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NMSU Extension agents receive honors at national conference

It was a big year for New Mexico State University at the National Extension Association of Family and Consumer Sciences annual conference, held virtually in September.


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Cindy Davies, New Mexico State University Cooperative Extension Service Bernalillo County program director, completed a two-year term as the National Extension Association of Family and Consumer Sciences vice president of member resources in September (NMSU photo)
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Laura Bittner, interim director of New Mexico State University’s 4-H and Youth Development Department, received the National Extension Association of Family and Consumer Science’s highest honor, Distinguished Service Award, during the organization’s annual meeting in September. (NMSU photo)

Cooperative Extension family and consumer science agents and specialists with NMSU College of Agricultural, Consumer and Environmental Sciences were recognized for their professional contributions to the association and their communities.

One agent retired from a national vice president position. One was elected president of the Western Region. Two received individual honors at the national and regional level for their contributions to their communities. Three county programs received awards at the national and regional level.

Cindy Davies, Extension program director in Bernalillo County, completed a two-year term as the national vice president of member resources.

This division has four committees – diversity, NEAFCS Journal, mentoring and membership-leadership.

With diversity, equity and inclusion in the national spotlight, Davies said, “the diversity committee focused on reaching the underserved audience in our communities. We addressed what that means for Extension regarding who we are serving and how we are reaching them.”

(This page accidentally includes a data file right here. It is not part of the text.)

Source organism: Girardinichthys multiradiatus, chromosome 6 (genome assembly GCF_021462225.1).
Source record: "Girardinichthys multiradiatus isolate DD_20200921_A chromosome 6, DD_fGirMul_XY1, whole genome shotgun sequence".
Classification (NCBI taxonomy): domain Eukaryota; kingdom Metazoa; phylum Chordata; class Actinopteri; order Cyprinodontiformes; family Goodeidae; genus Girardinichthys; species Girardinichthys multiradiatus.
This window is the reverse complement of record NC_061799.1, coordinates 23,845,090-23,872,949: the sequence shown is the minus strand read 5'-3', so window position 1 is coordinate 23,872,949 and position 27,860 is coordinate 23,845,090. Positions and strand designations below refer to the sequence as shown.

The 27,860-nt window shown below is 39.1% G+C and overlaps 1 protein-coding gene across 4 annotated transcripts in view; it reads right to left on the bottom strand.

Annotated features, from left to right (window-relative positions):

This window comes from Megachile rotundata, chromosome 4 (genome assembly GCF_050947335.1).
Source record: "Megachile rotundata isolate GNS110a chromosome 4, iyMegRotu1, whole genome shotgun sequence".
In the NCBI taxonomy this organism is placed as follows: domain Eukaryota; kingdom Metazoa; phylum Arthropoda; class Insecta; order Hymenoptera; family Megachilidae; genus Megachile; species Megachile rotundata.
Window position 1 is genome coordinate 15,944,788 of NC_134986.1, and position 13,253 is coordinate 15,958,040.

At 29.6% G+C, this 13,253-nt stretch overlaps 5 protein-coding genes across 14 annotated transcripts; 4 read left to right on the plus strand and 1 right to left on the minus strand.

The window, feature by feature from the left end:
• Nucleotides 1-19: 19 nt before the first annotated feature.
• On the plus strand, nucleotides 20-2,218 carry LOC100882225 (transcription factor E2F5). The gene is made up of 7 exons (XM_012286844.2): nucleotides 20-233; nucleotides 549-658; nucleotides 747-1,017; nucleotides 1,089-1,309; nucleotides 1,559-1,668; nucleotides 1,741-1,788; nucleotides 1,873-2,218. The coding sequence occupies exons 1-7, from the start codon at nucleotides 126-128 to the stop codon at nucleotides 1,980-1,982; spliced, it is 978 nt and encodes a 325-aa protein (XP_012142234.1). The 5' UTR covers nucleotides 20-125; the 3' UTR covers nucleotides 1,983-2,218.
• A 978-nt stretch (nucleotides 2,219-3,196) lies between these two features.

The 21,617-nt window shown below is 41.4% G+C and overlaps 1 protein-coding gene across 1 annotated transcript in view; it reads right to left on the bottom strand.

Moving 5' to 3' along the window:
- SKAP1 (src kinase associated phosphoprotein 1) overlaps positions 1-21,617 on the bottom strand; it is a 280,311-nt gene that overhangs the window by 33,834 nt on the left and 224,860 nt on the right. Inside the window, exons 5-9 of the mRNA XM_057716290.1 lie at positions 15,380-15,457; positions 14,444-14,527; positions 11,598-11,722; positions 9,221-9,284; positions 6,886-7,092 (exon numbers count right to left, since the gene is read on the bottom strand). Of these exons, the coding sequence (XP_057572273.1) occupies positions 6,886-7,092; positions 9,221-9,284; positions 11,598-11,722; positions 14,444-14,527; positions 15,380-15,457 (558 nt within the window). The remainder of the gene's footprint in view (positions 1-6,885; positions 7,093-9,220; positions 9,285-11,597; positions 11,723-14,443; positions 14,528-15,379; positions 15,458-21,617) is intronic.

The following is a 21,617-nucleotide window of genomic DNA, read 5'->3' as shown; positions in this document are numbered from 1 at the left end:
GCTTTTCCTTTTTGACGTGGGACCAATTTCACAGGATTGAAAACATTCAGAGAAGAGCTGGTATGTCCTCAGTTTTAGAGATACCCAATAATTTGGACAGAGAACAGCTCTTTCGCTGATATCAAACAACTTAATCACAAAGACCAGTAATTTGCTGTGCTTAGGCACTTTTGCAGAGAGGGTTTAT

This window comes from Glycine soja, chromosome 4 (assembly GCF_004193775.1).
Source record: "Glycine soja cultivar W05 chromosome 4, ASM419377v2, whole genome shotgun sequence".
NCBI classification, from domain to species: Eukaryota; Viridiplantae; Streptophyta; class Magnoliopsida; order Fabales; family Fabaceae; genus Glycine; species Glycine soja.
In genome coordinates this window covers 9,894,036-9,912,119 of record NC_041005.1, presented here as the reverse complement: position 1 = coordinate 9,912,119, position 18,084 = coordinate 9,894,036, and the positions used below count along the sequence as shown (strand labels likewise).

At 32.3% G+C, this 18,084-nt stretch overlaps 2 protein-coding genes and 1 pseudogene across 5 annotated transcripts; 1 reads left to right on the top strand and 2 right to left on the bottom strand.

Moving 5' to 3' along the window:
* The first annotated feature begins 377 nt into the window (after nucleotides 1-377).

Through the years, Davies has mentored other Extension agents, including Rick Griffiths in San Juan County.

“Rick, with a strong financial background in consumer science, has broken into a professional field that is traditionally dominated by women,” Davies said. “He has been very interested in serving the national organization.”

Griffiths is the president of the New Mexico association chapter, and will serve on the NEAFCS national board representing the Western Region.

“Talk about diversity, Rick is the first male to ever be on the NAFCS board,” Davies said.

Laura Bittner, NMSU’s 4-H and Youth Development interim department head, received the Distinguished Service Award, which is the highest award presented by the national association recognizing the recipient’s leadership, outstanding programs, and personal and professional growth.

“It is an honor to receive this recognition,” Bittner said. “I’m fortunate to have colleagues across the state who inspire me, and whose example helps me to be a better Extension professional.”

Dianne Christensen, Extension professional in Bernalillo County, received the Western Region Past Presidents’ New Professional award for her programs.